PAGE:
- Published on Wednesday, 16 November 2011 00:00
- Written by Diego Abeloos and Elliott Burr - Staff Writersemail@example.com; firstname.lastname@example.org
They’re open for business at the downtown Los Altos weight-loss company Lite for Life. But that might be harder to discern than it once was, according to the store’s manager.
She blames the construction – and protective mesh netting at the foot of her storefront.
“It looks like we’re closed,” said Ashlee Gossard, who also noted that three parking spots outside her shop have been lost to the redesign. “People still call asking if we’re open. … It has decimated the second half of our year. … If we were just retail (the store also offers nutritional consulting), we would probably close.”
Many other merchants impacted by the estimated $2 million First Street project tell similar stories.
Steve Oberhauser, manager of European Cobblery shoe and repair store at the other end of the project, said his business is down approximately 30 percent since construction started midway through summer.
No one – not even city representatives – appreciates the backhoes and tractors causing disturbances to nearby businesses, some still reeling from intersection closures months ago.
But relief may still be further off.
Work has hit a few snags, pushing back the project’s completion at least two more weeks, Beverly Tucker, information manager for the project, acknowledged. Tucker, the city’s recreation director, has been disseminating construction information to the public and merchants since July. She said unanticipated re-engineering of a water line during roadbed grading along First Street contributed to the delay.
The road, closed for repaving last week, is now graded so that water runoff will flow to a storm drain down one side of the street. Early in the project, when crews excavated the street, they realized the grading design would require engineers to fit a new concrete cap to keep the water line structurally sound.
“Anytime you do a construction project of this magnitude and intricacy, you hit delays,” said Tucker, who noted that crews have been making up for lost time by working weekends.
Gossard offered her own observation: “On any given day, there are very few people actually working.”
“We tried to plan, but it’s never perfect,” Tucker said. “When you open a street that hasn’t been exposed for a long time, you can never anticipate fully what you’re going to find.”
The original timeline projected completion of major roadwork for the end of October. Delays have included weather-related postponements that hampered street paving, scheduled to begin Nov. 4, Tucker noted. She added that First Street should reopen to two-way traffic near Thanksgiving.
Another hang-up occurred last week when city officials refused to accept the large monoliths that arrived as scheduled but did not meet the city’s specifications. (For details, see “Did we keep the receipt?")
Tucker acknowledged the inconveniences and frustrations of both merchants and shoppers because of construction delays.
“We balance a fine line,” she said. “A lot goes into the background of this, but it doesn’t actually make up for someone not being able to drive where they want to drive.”
Told you so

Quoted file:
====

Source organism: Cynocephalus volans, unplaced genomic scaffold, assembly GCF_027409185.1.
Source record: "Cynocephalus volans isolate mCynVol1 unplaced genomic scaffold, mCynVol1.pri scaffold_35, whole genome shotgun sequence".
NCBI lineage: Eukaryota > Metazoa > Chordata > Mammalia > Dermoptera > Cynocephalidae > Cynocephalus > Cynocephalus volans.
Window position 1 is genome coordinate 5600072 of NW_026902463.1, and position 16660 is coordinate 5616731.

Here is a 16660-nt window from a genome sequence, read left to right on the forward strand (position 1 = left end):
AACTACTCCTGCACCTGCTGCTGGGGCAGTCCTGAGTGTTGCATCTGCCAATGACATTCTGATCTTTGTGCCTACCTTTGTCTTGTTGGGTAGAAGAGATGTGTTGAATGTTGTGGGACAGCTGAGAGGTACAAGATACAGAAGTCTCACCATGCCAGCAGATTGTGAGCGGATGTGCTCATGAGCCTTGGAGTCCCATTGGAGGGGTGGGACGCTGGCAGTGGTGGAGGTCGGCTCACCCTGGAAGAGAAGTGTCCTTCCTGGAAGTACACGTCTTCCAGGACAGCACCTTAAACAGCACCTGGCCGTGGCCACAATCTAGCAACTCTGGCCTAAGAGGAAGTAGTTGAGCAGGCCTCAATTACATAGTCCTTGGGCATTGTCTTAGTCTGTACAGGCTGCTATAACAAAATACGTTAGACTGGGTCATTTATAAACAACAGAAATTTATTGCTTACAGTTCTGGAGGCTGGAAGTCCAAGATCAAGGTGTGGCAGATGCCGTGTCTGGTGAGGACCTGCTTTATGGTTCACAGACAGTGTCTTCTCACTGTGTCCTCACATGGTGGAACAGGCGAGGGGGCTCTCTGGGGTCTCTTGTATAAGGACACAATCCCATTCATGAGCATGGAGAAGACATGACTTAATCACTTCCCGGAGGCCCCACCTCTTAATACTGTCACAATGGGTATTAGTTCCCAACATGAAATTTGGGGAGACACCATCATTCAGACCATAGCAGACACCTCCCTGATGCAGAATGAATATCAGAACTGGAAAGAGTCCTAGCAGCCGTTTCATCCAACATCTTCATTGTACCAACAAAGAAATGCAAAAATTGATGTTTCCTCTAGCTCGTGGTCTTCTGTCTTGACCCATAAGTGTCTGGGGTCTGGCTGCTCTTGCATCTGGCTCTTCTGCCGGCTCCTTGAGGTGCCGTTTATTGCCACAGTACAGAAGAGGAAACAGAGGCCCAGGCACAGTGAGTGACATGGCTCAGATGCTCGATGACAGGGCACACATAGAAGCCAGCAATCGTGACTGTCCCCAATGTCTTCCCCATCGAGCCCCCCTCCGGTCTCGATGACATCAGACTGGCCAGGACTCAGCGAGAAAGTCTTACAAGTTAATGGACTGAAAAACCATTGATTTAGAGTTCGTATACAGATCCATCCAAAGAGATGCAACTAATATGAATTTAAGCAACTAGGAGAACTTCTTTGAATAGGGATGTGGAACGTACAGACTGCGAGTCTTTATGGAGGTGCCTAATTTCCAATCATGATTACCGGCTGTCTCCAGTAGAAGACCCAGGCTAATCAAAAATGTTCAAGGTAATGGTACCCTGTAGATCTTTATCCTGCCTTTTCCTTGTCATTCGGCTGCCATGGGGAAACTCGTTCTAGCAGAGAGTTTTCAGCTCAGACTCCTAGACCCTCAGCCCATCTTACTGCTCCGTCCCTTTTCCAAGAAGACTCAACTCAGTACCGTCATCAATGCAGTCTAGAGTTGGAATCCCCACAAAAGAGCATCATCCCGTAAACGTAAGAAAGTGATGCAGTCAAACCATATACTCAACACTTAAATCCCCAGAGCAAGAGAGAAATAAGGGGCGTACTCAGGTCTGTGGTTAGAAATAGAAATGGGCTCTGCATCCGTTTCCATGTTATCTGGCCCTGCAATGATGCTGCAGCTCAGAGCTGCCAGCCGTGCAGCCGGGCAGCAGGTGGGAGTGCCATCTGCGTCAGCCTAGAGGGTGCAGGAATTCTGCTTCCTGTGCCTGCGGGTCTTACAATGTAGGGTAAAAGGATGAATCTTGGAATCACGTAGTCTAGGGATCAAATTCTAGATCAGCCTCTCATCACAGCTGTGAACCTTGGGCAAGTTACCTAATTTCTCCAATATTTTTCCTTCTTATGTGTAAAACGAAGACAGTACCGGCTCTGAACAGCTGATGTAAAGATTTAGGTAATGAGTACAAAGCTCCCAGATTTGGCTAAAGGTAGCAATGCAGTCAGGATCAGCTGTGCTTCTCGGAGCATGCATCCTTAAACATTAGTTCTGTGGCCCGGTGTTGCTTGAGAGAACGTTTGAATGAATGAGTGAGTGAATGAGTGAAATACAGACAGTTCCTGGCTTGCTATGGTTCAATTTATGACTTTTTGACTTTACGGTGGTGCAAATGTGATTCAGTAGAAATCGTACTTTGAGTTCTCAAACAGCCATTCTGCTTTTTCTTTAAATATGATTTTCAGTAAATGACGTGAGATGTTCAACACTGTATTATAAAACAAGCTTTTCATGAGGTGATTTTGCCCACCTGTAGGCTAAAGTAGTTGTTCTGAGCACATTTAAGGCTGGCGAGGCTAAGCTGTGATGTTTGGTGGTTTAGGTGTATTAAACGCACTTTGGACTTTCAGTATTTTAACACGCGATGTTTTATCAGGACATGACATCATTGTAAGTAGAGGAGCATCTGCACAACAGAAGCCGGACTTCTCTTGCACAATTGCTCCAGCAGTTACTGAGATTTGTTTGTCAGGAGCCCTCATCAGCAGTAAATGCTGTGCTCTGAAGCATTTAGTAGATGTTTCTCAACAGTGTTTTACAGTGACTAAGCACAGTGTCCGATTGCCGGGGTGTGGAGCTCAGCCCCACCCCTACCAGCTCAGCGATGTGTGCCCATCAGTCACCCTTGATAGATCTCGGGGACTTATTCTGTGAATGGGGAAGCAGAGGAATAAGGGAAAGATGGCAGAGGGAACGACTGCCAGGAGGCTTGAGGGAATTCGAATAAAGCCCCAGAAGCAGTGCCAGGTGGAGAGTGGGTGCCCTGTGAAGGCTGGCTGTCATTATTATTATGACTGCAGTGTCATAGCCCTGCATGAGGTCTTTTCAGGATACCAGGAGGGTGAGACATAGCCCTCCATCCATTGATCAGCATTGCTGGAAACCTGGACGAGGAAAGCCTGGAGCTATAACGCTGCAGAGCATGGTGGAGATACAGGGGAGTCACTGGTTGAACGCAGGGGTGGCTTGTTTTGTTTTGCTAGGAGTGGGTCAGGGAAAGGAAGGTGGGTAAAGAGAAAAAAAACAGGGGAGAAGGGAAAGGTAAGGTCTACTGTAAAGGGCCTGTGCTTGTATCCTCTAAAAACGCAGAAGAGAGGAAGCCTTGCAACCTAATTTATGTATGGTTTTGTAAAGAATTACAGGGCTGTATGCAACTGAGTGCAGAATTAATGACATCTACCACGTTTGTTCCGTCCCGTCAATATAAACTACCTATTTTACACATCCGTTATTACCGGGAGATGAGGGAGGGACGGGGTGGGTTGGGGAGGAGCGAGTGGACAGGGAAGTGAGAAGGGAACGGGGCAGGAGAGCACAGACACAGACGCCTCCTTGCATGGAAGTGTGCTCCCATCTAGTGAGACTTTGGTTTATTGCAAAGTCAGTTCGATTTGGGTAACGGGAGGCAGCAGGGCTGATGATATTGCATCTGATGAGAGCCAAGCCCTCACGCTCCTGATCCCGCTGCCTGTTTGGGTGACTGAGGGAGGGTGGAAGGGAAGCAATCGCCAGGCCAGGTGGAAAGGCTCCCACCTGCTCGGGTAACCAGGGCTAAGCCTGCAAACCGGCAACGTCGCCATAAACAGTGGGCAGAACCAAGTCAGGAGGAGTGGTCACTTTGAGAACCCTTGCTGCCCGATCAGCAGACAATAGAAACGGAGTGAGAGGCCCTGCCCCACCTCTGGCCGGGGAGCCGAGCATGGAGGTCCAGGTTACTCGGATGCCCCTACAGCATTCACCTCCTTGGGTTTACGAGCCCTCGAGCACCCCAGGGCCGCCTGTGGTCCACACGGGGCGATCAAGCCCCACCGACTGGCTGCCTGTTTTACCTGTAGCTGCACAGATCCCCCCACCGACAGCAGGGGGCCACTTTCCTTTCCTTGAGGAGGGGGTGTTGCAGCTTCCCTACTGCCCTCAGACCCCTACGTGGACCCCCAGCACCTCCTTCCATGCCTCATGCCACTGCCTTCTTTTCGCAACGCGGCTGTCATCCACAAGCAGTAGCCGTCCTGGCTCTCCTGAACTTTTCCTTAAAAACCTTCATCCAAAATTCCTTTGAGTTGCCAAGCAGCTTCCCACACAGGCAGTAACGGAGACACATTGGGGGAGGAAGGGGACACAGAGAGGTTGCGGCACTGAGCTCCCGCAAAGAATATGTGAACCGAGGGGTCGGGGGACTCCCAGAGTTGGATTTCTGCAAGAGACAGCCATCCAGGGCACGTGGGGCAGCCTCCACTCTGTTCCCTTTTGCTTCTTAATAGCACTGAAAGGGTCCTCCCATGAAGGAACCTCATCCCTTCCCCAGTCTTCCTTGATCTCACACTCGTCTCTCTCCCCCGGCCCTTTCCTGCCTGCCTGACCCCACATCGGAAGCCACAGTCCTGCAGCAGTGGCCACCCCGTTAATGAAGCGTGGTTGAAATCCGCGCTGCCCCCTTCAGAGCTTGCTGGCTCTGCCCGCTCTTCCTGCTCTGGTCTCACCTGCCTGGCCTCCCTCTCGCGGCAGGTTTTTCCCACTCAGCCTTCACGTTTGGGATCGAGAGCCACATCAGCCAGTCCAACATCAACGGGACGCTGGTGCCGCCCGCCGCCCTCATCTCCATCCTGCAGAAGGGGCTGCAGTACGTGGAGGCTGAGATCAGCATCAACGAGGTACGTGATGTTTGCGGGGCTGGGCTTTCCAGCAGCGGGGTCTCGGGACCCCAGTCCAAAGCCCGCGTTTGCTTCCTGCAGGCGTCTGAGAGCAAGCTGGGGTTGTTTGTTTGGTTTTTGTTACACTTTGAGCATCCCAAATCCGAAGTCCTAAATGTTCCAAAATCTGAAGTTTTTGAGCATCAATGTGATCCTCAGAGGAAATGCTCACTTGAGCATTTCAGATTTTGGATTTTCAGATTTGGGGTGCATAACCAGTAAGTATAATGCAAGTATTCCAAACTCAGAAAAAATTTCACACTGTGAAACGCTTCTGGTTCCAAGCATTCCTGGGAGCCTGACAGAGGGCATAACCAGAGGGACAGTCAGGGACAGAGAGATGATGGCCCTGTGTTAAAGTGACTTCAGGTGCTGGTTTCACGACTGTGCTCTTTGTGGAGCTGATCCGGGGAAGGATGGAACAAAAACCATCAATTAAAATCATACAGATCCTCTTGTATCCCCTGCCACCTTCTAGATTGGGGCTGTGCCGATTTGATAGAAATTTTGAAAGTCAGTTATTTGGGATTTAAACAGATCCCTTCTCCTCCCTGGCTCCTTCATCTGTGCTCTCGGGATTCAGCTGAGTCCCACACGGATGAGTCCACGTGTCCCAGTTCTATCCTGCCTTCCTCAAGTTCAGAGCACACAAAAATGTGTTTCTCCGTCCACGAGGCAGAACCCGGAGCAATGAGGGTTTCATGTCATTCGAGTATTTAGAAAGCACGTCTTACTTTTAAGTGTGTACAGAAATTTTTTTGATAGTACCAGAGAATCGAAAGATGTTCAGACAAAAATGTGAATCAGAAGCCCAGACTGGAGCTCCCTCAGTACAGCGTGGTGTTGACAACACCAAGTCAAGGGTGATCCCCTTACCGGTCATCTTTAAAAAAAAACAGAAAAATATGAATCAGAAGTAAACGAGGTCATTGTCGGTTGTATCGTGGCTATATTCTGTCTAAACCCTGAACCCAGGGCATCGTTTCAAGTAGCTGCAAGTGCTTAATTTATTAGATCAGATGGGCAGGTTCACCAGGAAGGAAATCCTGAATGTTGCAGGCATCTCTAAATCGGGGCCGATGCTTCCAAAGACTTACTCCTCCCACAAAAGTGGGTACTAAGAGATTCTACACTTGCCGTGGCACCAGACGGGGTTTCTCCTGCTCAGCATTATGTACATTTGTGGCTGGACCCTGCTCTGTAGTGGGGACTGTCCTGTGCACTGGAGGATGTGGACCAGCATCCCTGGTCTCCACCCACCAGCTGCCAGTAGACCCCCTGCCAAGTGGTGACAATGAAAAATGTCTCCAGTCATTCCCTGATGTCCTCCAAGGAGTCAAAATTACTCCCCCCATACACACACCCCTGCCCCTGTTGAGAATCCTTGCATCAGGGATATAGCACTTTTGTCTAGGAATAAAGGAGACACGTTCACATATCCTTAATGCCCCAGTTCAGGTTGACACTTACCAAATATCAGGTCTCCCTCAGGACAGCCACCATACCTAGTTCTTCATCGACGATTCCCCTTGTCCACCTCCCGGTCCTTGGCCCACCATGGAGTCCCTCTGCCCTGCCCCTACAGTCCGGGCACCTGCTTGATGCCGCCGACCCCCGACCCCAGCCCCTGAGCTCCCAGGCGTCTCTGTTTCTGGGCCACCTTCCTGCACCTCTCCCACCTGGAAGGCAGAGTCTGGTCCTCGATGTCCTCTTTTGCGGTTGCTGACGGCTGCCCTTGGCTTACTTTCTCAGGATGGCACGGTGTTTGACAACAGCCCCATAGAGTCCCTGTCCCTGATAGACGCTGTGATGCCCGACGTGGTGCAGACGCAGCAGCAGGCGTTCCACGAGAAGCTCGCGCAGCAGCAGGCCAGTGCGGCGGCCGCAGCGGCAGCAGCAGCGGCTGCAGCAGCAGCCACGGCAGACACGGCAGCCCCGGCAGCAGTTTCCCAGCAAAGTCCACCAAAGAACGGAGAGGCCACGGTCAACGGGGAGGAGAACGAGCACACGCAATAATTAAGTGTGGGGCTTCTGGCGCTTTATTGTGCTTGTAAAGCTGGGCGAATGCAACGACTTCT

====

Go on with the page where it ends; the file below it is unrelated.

Councilwoman Val Carpenter said she feared potential delays would impact downtown merchants and shoppers during the holiday season. Carpenter, along with Councilwoman Megan Satterlee, cast dissenting votes in a 3-2 decision by the city council in May to approve the project.
“My issue was one of timing,” Carpenter told the Town Crier. “I support the project, but I just thought that we should wait until after the holiday season so that it didn’t further impact the merchants. It’s their busiest season.”
Khatchig Jingirian, president of Smythe & Cross Fine Jewelry at 350 Main St., said months ago when the project first began that it was “fantastic,” but he wondered why there was no respite between the First Street project and the recently completed intersection upgrades.
“To do everything at once and not give merchants a breather, I find a discord between city council and the merchants,” he said.
Carpenter, a marketing executive and former Los Altos Village Association board member, said she’s acutely aware of the economic toll the project has taken on several downtown business near the construction site.
“It is irritating to me,” she said. “It’s not surprising, but disappointing. This is exactly why I wanted (the project’s timeline delayed) until after the holidays. Many of the retailers do 40-plus percent of their business for the whole year (during) the holiday period. … I’m just worried about their ability to survive and prosper.”
Proof is in the pudding
Tucker said she’s well aware that construction has negatively impacted downtown businesses and customers alike.
“It’s frustrating for people, and we really want to be sensitive to that,” Tucker said. “Our citizens, our shoppers and our residents are really important. The project is going to benefit them, but it’s also inconveniencing them at the same time.”
Once First Street opens to two-way traffic, Tucker noted, all major components of the project’s current phase – Phase 1A – will be completed, leaving only minor work on the First Street sidewalks, which should not affect pedestrians.
“It’s been very hard on the merchants down there, and we know that,” Tucker said. “I’m really looking forward to getting this thing done so that we can get out of their hair.”
Still, while jackhammering and road closures have been disruptive, Oberhauser, the European Cobblery owner, remains optimistic.
“We’re positive that when it’s all done, everything’s going to pick back up,” he said. “It’s going to be nice – there’s no need to be down about it.”